What the New York Auto Show Can Teach Us About Trade Show Marketing

Trade show marketing is important for companies to build brand awareness. The purpose for trade shows is to drive sales.  As a Dental Sales Rep, I worked the Greater New York Dental meeting. This is a show where Dental Manufacturers and distributors show off current and new products they have to offer. Today, I am going to discuss how companies can drive sales at trade shows. I am also going to use the New York Auto show to offer examples of best practices for trade show marketing.

When planning for a trade show it is important to decide on the size of your booth. Also you need to decide on your message and theme. Are you going to offer free product demonstrations? How are you going to get customers? How are you going to mobilize your staff? What is the reason you are attending the show. Are you looking to build brand awareness? Are you looking to increase sales? What is your budget for the show? Also how much time do you need to set up your display?

All of these questions should be handled before you can go ahead.  Also it is imperative that you get the word out that you are attending the event. Let your customers’ know what your booth number is and where to find you. You can do this by delivering literature to customers during sales calls. I have done this many times in the past.  Make sure to share postings on social media sites such as Facebook, Google+, Twitter and LinkedIn. Advertise in your industry trade magazine and on industry related web sites. The organizers of the trade show will do this as well but you as companies need to do your part. Make sure your displays’ dazzle your audience. All presentations need to be top-notch!

The Automotive industry really does a great job with trade show marketing. I recently covered the New York Auto show as a member of the press. The show is going on through Sunday, 4/15/12 so I suggest you head down there to check it out. At this show, I saw some amazing unveils of the Chevy Impala, Mercedes, BMW M6’s, Lexus ES350, Nissan Altima and the Dodge Viper which was my personal favorite. I saw a stunt driver burn rubber with the Viper! Ford also had an amazing display as well. The Ford Mustang’s have their own place downstairs away from the main display. The auto show is shared on Facebook, and Twitter. The automotive manufactures also promote the show on their own social media channels. Many of the unveils were broadcast live on social media channels.

What made these unveils so exciting was the showmanship of the executives along with the videos and in the case of the Mercedes display; a live band. You saw the cars on the TV screen then the executives would drive up with the cars. They engaged the audience! Every car had a story and you felt like you wanted to buy it. Every trade show could be enhanced by watching the techniques employed at this show.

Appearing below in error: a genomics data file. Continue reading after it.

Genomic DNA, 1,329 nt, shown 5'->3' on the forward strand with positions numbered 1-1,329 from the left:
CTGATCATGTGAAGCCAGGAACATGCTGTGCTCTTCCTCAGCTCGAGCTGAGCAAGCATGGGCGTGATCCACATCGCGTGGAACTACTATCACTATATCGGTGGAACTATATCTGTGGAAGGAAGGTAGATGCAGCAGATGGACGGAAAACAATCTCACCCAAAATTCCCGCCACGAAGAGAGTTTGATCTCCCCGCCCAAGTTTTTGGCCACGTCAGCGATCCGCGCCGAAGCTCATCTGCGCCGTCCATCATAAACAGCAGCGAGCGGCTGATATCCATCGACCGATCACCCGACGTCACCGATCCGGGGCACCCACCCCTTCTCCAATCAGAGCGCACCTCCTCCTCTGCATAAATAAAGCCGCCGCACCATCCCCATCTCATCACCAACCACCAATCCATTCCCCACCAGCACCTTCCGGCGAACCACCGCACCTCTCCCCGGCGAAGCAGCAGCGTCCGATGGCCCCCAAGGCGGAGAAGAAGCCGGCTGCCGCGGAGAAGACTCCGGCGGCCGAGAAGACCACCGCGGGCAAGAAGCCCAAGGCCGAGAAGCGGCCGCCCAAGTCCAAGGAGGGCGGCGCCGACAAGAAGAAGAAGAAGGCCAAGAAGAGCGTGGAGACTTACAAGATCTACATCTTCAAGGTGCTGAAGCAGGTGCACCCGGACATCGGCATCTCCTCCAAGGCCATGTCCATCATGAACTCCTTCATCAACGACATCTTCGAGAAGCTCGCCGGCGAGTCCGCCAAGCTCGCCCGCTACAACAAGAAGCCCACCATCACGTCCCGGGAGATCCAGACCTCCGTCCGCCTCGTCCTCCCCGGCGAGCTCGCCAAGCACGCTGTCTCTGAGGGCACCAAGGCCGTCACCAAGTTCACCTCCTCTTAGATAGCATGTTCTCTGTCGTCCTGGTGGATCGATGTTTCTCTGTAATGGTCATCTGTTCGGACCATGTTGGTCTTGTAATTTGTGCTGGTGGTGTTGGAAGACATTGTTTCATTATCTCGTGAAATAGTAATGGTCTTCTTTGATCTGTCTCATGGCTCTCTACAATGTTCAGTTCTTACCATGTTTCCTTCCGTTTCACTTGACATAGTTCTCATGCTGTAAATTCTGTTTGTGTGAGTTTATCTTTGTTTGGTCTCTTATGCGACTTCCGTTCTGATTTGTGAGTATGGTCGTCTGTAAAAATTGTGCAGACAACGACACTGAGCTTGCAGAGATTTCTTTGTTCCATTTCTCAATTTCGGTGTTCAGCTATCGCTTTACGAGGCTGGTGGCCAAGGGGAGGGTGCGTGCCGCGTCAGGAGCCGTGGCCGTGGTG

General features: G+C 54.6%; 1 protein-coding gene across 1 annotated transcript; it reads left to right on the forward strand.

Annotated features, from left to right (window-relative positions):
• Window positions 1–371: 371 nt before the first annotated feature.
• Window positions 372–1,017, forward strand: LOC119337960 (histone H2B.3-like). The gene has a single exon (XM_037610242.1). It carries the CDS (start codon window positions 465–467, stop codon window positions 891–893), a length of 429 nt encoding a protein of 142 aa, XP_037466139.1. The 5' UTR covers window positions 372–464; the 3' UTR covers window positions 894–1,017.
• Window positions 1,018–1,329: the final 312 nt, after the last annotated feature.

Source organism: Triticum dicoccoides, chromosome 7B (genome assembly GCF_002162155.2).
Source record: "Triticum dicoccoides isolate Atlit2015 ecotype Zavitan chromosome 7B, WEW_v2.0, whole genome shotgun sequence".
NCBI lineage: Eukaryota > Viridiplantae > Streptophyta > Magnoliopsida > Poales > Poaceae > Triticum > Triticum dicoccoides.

On the public days, professional spokespeople present the cars and trucks to the crowds. But don’t take my word for it, go out and see the show. Still not convinced? Here are the pictures!

How to Deal with Difficult Customers

In sales, we all have to deal with difficult customers. Today, I am going discuss how to deal with difficult customers. In a previous post, I discussed how to get customers to pay on time. Before I can discuss how to handle difficult customers, the situation needs to be put in context. In other words, why were the customers being difficult? Were they being difficult because you screwed up their order or service call? Are they just miserable people? Does the customer constantly cancel their orders? What kind of relationship do you have with this customer? How important is your customer to your bottom line or monthly quota.

Now I know that the first thing you want to do with a nasty customer is to tell them off and fire them. My answer is to resist this urge. You need to remain calm in order to figure out what is causing the customers hostility. If the customer is being hostile because you and your company screwed up, take responsibility and fix the situation. I always did this during my time in outside sales.  If you have a customer who constantly wastes your time having you order items only to cancel these orders, I suggest having a discussion with the customer to try and settle the issue at hand. If this goes nowhere then fire the customer! (Provided they do a small amount of business with you.)

Should you have a customer that is nasty who has a long standing relationship with the company, with you and is crucial to you bottom line/ making your sales quota, I suggest that you suck it up and find a way to keep this customer happy. You do not want to cut your nose to spite you face.

Handling collections can also create difficulty between you and your customer. However, this does not have to be the case. Customers will usually not pay an invoice because of the following reasons: the product you sold them did not work, they lost their invoice, they are having cash flow problems, or the sales rep was too lazy to follow up with the customers. If the product you sold them does not work, fix the issue immediately. If the customer lost their invoice, provide them with another copy and follow up. If the customer is having cash flow problems work out a payment plan. If you are the sales rep follow up. If you’re the sales manager, lean on the rep. Remember to be respectful to the customer. It is important to keep in mind that you want to sell this customer items in the future; not just collect a debt. (I discuss getting customers to pay on time in a previous post.)

Many difficult customers can be managed with great customer service and follow through. However, some cannot be dealt with and need to be fired. Firing customers should be a last resort.